Across a number of countries, the value of private-sector audit is being closely scrutinised due to audit failure. The legitimacy of the statutory audit in the private sector is under question, as are the structures of the accounting firms who deliver audit. The third review within a year into the quality and effectiveness of UK auditing has sought views to develop ‘a more useful and forward-looking audit’.
Is the public sector audit space any different? We have previously argued that public sector audit adds value by being inter alia – independent, high quality and useful to improve public sector practices. Increasingly Supreme Audit Institutions (SAIs) use external professions (Big 4 firms and others) in seeking to add value. Projected changes in private-sector audit and the composition of audit firms is likely to alter this relationship.
In addition, the continued rise of public sector contracting-out of services raises the question of which entities should be subject to SAI audit. A case in point is the UK-based firm Carillion which operated c. 420 UK public sector contracts (worth £1.7 bn). Despite receiving a clean statutory audit, it failed in 2018 with debts of £1.5bn, leaving thousands unemployed, numerous outstanding creditors and public sector contracts unfulfilled. Should the value of public audit be judged by the performance of its government’s contractors?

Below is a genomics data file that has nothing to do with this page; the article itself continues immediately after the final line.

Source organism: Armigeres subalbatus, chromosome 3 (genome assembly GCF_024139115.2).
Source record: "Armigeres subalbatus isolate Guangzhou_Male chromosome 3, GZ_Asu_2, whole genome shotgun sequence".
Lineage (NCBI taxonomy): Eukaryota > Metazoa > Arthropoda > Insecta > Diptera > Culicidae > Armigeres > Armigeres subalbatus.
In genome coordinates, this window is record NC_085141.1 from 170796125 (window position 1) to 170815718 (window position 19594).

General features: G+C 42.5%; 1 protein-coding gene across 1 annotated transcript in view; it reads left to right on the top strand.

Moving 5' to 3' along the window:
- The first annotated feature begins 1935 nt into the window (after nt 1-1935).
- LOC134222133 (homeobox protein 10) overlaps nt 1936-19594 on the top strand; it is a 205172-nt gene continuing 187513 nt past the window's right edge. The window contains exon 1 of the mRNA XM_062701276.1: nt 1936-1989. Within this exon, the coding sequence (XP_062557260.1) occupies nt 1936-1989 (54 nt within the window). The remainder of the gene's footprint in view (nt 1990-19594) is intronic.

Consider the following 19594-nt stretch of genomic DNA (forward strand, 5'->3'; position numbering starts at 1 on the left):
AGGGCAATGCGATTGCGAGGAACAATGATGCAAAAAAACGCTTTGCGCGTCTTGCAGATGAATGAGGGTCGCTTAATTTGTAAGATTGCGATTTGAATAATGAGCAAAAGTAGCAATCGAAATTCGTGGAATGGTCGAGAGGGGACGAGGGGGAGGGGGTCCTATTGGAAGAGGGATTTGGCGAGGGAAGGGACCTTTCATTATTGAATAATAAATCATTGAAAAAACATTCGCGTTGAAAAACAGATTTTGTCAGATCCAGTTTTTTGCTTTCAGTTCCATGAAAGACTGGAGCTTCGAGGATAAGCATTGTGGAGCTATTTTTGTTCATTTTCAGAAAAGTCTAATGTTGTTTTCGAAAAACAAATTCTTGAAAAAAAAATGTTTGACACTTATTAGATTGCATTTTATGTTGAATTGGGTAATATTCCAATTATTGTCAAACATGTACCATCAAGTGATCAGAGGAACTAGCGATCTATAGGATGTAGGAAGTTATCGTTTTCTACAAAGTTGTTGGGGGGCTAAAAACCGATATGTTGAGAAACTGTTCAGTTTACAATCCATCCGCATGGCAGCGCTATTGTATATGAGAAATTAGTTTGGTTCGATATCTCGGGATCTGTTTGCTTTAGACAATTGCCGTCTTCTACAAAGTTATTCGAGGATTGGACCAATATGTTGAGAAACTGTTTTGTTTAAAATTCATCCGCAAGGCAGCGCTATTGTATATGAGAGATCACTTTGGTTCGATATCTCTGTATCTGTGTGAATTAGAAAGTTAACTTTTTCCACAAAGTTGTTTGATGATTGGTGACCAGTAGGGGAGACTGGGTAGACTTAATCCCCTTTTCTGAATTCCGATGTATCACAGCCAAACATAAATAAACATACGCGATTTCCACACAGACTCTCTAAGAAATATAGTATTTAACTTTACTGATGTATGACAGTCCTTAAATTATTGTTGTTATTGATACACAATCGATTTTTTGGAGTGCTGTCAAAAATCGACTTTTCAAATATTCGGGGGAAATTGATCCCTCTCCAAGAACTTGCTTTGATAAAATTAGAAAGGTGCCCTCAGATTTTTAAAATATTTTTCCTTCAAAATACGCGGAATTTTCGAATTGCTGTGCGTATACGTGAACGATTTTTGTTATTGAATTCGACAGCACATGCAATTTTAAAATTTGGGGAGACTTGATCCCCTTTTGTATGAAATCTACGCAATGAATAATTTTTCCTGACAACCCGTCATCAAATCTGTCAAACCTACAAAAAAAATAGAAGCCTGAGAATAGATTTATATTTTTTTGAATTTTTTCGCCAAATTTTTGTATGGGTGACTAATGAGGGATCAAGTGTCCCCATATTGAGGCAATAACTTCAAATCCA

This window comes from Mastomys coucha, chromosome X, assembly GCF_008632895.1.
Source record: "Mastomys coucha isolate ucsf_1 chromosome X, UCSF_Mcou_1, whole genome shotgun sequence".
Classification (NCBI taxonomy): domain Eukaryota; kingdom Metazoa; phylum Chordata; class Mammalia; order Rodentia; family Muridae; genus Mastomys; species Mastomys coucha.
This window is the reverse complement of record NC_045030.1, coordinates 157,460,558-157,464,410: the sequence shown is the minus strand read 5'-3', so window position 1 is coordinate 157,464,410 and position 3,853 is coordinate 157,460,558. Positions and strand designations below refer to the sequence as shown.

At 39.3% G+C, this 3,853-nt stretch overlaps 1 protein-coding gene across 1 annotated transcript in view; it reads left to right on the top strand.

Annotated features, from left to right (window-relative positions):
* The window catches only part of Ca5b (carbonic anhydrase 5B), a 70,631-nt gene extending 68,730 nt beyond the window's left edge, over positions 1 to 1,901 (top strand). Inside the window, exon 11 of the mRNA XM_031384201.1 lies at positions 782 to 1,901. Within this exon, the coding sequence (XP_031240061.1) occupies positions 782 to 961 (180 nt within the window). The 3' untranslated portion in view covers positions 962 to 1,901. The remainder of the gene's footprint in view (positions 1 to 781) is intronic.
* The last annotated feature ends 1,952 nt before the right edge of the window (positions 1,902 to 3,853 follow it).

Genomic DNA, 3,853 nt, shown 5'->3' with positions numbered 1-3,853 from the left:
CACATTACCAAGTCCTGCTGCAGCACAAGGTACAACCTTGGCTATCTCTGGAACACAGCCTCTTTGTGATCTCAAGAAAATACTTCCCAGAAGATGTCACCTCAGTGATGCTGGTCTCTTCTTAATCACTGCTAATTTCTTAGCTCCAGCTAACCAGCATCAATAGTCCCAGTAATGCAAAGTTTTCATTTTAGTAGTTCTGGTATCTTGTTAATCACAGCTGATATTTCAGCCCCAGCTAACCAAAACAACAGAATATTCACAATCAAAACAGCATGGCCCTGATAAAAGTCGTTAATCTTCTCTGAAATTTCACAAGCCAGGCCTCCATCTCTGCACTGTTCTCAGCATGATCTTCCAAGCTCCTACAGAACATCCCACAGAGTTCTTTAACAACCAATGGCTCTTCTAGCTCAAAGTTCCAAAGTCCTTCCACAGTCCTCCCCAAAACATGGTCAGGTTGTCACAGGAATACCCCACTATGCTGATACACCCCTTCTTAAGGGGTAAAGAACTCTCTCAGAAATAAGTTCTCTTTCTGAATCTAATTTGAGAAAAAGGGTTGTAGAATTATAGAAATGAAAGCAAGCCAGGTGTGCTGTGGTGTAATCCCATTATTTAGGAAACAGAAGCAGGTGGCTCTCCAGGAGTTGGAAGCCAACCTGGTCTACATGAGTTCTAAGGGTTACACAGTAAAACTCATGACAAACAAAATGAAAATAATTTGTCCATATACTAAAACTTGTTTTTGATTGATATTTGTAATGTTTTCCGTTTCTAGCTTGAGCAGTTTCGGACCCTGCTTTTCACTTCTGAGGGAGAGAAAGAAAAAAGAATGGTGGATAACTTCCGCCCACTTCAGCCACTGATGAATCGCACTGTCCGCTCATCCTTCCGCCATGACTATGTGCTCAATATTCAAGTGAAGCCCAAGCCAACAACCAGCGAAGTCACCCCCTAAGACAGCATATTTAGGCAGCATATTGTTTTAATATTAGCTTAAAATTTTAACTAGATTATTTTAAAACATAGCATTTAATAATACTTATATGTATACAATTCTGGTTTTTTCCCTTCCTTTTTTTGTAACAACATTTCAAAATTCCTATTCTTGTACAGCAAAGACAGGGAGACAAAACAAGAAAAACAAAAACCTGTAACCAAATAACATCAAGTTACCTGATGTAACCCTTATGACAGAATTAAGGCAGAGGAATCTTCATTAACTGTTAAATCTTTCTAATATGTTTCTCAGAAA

Further, examples of fraud being found despite clean audits (e.g. in 2018 Patisserie Valerie, GroceryAid), have re-confirmed the public expectation that auditors will find fraud as part of their duties. Will these expectations spill over to the public sector and affect the balance of SAIs’ services, specifically that between compliance, financial, and performance audits?